NPs and PAs are not in competition with physicians. They are HIRED by physicians. And when you go into private practice, you too will hire one, or two, or more to work in your offices. Why? Because if you are successful, one day you will find that your schedule is full, and in order to see more patients, you will have to either add another dermatologist to your practice, which will eventually only marginally help you financially by sharing expenses, or you could hire and train a NP or PA. Then, you will see the patients on their initial visits, and then, for the follow ups, the NP will see the acne, the rosacea, the hives, the eczema, etc. You will double your gross income, but your extra expense will only be the NP salary and some overhead. The NP won't have your depth of knowledge or experience, but will eventually be able to take care of the routine problems as well as you can. You will teach them what they need to know, and you will supervise them accordingly. The same thing happens in the hospital. The hospital hires PAs to be, essentially, permanent residents. They are there because the doctors want them to be there.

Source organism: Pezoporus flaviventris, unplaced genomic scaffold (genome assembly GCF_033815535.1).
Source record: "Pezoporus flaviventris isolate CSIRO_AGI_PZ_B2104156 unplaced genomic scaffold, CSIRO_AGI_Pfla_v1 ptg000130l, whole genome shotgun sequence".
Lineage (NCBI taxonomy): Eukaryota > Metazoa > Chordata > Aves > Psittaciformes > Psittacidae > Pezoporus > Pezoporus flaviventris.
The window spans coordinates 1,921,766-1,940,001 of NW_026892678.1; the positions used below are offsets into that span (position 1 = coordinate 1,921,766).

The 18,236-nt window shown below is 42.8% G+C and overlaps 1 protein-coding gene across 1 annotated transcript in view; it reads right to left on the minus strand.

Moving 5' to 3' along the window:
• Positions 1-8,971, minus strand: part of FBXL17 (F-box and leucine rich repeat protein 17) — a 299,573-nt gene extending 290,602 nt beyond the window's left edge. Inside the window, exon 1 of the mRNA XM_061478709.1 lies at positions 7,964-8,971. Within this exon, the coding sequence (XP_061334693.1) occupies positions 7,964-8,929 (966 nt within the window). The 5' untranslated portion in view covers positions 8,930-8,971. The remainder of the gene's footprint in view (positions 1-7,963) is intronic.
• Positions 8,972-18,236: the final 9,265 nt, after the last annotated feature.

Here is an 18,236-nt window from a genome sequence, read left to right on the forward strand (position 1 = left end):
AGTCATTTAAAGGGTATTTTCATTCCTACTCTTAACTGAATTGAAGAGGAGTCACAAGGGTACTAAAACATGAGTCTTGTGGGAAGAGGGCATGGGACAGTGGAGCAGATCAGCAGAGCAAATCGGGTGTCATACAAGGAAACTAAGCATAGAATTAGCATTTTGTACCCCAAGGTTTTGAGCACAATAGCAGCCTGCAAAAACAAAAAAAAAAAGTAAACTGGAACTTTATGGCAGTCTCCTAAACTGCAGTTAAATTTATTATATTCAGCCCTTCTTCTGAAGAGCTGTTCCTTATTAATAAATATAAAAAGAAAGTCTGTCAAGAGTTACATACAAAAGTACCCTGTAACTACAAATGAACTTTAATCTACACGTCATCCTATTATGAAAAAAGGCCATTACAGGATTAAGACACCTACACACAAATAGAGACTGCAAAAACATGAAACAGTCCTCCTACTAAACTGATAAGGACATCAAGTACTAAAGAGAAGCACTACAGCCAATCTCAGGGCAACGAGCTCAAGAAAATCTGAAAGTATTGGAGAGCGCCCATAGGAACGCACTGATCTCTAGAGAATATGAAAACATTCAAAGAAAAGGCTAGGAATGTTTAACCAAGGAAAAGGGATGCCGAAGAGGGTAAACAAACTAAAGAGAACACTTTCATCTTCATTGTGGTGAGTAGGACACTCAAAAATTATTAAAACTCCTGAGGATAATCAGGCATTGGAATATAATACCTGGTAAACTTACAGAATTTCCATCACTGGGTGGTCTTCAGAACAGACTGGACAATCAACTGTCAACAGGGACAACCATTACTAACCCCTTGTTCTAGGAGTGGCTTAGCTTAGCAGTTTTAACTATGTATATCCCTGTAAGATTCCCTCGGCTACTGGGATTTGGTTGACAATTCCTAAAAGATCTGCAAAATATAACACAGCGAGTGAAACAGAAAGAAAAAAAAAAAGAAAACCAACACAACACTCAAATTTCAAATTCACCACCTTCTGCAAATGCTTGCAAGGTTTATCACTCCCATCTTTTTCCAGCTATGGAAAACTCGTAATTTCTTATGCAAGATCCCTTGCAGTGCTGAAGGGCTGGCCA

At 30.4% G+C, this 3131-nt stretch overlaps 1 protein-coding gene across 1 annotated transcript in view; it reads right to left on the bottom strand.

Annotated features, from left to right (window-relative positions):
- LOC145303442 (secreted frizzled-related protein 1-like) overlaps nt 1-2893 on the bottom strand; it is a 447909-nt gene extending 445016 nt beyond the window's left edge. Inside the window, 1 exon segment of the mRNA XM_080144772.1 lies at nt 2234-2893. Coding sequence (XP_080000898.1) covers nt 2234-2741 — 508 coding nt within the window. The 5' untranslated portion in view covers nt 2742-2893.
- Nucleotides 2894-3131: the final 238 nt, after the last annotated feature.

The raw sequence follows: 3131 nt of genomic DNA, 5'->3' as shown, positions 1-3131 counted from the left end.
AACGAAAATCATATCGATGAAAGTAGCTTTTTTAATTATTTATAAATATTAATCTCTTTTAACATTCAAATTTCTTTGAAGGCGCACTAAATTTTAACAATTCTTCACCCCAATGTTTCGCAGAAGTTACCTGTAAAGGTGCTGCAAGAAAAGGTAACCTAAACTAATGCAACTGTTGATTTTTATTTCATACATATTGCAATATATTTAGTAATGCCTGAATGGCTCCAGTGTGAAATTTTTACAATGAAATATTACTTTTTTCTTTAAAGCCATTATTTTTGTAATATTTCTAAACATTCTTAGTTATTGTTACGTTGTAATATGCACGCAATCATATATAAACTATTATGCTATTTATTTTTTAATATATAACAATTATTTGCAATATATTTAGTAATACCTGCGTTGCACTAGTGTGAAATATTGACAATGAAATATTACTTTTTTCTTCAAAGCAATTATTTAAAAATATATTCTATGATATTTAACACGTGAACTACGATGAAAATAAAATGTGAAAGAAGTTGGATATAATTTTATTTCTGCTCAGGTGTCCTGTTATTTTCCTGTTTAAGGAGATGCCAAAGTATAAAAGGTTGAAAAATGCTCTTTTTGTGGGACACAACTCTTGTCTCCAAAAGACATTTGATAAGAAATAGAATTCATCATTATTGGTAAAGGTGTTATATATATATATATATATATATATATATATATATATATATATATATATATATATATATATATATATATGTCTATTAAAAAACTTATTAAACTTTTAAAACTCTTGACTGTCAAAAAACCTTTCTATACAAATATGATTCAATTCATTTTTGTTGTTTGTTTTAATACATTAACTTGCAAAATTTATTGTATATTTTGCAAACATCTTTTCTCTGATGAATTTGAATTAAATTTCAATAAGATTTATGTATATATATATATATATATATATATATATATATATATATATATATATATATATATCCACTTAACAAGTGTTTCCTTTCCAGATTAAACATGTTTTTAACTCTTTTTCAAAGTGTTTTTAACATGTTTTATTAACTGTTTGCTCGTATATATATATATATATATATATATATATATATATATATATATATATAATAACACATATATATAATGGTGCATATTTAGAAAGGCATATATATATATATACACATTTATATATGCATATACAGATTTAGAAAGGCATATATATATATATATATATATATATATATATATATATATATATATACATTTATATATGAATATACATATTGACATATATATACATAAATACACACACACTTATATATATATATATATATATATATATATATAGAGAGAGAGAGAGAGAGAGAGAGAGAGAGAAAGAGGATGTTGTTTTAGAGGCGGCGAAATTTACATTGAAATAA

My department was recenetly given the option of hiring either one new physisican or two PAs. They voted unanimously for the PAs.

    Now, I don't know what your exact experiences have been, or what the NPs in your hospital are like, but the NPs and PAs that I work with are knowledgable and delightful people. They know what they know, and they know their limits. The PAs in my department are all wonderful. Otherwise, we wouldn't have hired them , and we wouldn't keep them. Perhaps things are different where you are, or perhaps the cocky and obnoxious behavior is coming from the med students and residents. Medical students know nothing about patient care, and residents early in their training, know little more. So, as a student and PGY 1 and 2, it is likely that the specialty specific NPs and PAs ( and nurses and medical assistants, for that matter ) do know more that the residents, and it is a wise resident who will learn from them. Later, when you know more, you can teach them. But in my experience, if you show them appropriate respect, you will benefit a great deal in many ways. Don't compete with them. Learn from them and teach them.